The smell of urine is always just around the corner from your romantic moment.

For example, I’m a huge HUGE fan of the rain. I firmly believe it can cure any bad luck, sadness, or heartbreak. But in New York, the rain is accompanied by the most intense smell of dog (or human, it’s NYC) urine possible. It just seeps up from the earth as though to say, “Oh, did you want to reenact ‘Singing in the Rain’ or that one steamy ‘Notebook’ kiss? Ha, just try! I dare you!”

 The greatest lesson one can learn is to always walk behind tall people or people who smell really good.

The reasoning: Tall people will part the crowd anywhere from 10th street to Times Square, and due to their long strides, you’ll never find yourself wishing they would just move a little bit faster. Good smelling people on the other hand, well they’re just so hard to come by that you need to hold onto these moments while you can. Because trust me, the minute you leave that little perfume bubble they created for you, the smell of subway sweat, cigarettes, pigeons, and bus exhaust will be back and more powerful than ever.

NYC Life Lesson #7: Fogged Up Glasses Are Cool (Said No One Ever)

IMG_1347^^ The snow storm no one wanted to be a part of. ^^

In certain moments when I’m walking through the streets of New York, obviously contemplating the universe and the future of humanity, I feel a sense of thankfulness that no one is able to read my stream of consciousness. Just imagine a train rerouting on numerous different tracks at 151 miles an hour and you have an image of what my thought process entails. This is how it typically goes:

[Carly has just gotten off the subway at 14th street and is walking at a respectable pace to work, sporting boots that hit her ankles and make her clavicles look slim.]

Why are there so many French bulldogs in this area? I mean, every time I’m here, it’s just like, “Look at me I’m a french bulldog and my life is fancier than yours! You know how much this sweater cost? More than your paycheck you Brooklyn punk!” Probably because french bulldogs can’t reproduce on their own and with their increased market value, they’ve become THE dog. Hey! That french bulldog’s owner just gave me the side eye. Walk faster pal I have a job to get to! Could I eat off this pastry truck without getting sick? Would I get sick eating off any cart? I ate off that one near MOCA and felt okay. I haven’t been to enough places in New York … or own enough shoes. That man hogging the pole on the subway had nice oxfords. You know, handsome Asian men are a gift to everyone on the subway. Lets be honest, they’re a gift to everyone everywhere. I wonder how many people met their partners on the subway. Are soul mates real? Should I get a Starbucks ice tea or make one at work?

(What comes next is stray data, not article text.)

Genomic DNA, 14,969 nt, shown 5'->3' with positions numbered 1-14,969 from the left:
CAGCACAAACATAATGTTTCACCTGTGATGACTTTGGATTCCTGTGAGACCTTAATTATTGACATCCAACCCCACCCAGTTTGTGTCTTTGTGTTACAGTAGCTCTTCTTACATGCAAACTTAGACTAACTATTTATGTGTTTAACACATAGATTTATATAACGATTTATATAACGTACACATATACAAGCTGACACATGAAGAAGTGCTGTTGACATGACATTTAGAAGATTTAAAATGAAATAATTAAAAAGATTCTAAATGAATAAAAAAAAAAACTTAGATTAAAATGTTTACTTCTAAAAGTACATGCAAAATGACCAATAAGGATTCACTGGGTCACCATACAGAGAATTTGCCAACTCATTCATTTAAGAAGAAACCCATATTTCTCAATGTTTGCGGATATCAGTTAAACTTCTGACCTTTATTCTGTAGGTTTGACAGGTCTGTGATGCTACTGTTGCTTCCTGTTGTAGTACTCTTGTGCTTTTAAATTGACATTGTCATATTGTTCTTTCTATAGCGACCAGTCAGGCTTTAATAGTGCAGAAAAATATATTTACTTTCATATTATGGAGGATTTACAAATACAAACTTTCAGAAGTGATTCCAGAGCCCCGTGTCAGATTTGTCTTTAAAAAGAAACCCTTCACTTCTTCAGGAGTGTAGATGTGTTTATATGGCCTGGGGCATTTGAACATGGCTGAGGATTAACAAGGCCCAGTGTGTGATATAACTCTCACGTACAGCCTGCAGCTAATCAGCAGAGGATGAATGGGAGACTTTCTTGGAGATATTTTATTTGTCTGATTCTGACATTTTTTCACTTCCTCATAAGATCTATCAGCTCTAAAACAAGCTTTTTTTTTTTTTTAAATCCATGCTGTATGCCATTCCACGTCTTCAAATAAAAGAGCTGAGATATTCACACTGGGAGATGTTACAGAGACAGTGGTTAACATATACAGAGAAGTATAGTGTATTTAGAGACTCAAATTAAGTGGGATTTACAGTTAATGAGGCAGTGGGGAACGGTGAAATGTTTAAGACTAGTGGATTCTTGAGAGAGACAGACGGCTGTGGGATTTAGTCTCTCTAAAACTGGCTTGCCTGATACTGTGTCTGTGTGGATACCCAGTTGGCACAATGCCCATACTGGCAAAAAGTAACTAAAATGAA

This is typical inner dialogue for me and usually only curtailed when I realize, why aren’t I using all this available brain space to plan the future of Voices? There are thousands of thoughts that come and go everyday,  and then there are ones that become season regulars, popping up when I least expect them and sending me back to the drawing board on how to properly answer/address them. These have been my recent front runners:

***

The worst thing about winter is walking into a bar and instantly having your glasses fog up. You stand there, frozen in place, blocking the only fire exit, waiting to gain your vision back again. There is just no winning in that situation and it’s safe to say, that’s not the moment men run from the bar offering to buy you a drink. It’s either go blind or live for a few minutes in the treacherous cloudiness only the White Walkers understand.

Don’t worry, I already high fived myself for that solid Game of Thrones reference.

***

When I first bought my beanie, I was sold that it was one of the coolest things ever created. Not only did it keep me freakishly warm, but my friends would never lose me because I had a giant pom pom on my head. But the other day, after seeing my reflection in a Starbucks window, I realized my beanie wasn’t only giant, it was enormous! It made me at least four inches taller. It’s identical to a party hat you’d find at Hagrid’s birthday. On a giant, it’s a fashion statement, on a 5’5 lady, it’s a wizarding hat. This made me love it even more. And also made me realize how ridiculous I look every time I wear it.

***

That woman with the perfect outfit on the subway isn’t ever going to be you. And that’s okay. On the same day I recognized my beanie could have been an extra in Harry Potter, I saw the most put together woman get onto the subway. I’m talking the perfect red slouchy beanie worn just right way, the perfect nails, the spotless ankle boots snuggled up again a pair of flawless cropped pants which ran into her turtleneck and flattering snow jacket. I didn’t even know a flattering snow jacket was possible! I think at one point during the ride, her beanie actually laughed at mine. And then mine flipped hers off and they didn’t make eye contact the rest of the trip.

But the thing I’ve come to learn is, it’s okay to be imperfect in this city, as long as you stay true to what makes you feel the most you. For me, that’s animal sweaters, wizard snow caps, and mismatched socks — all items covered in a layer of cat hair because how else would men know I was single. For other people, it’s pumps, perfume, and the entire petite section of Anthropology. To each is there own.

***

No one should be smoking in the West Village and here’s why:

Dear Smokers in my favorite neighborhood of the city,

What the hell are you doing! You can afford to live in the most dreamy, expensive, quintessential New York part of the Big Apple and you’re going to shorten your time here by puffing on that death stick!?!? You’ve gained entrance into the club the rest of us can only desperately dream about and you’re going to squander your health! You should be ashamed of yourself. If I were you, I would be pounding the vitamins and kale to guarantee I’d be able to enjoy at least 67 years in my brownstone. You’re a ninny and I don’t like you.

Not Best to You,

Carly

^^ If you haven’t heard of Sparky Sweets PhD and his education channel Thug Notes, you’re about to experience the treat of your life. ^^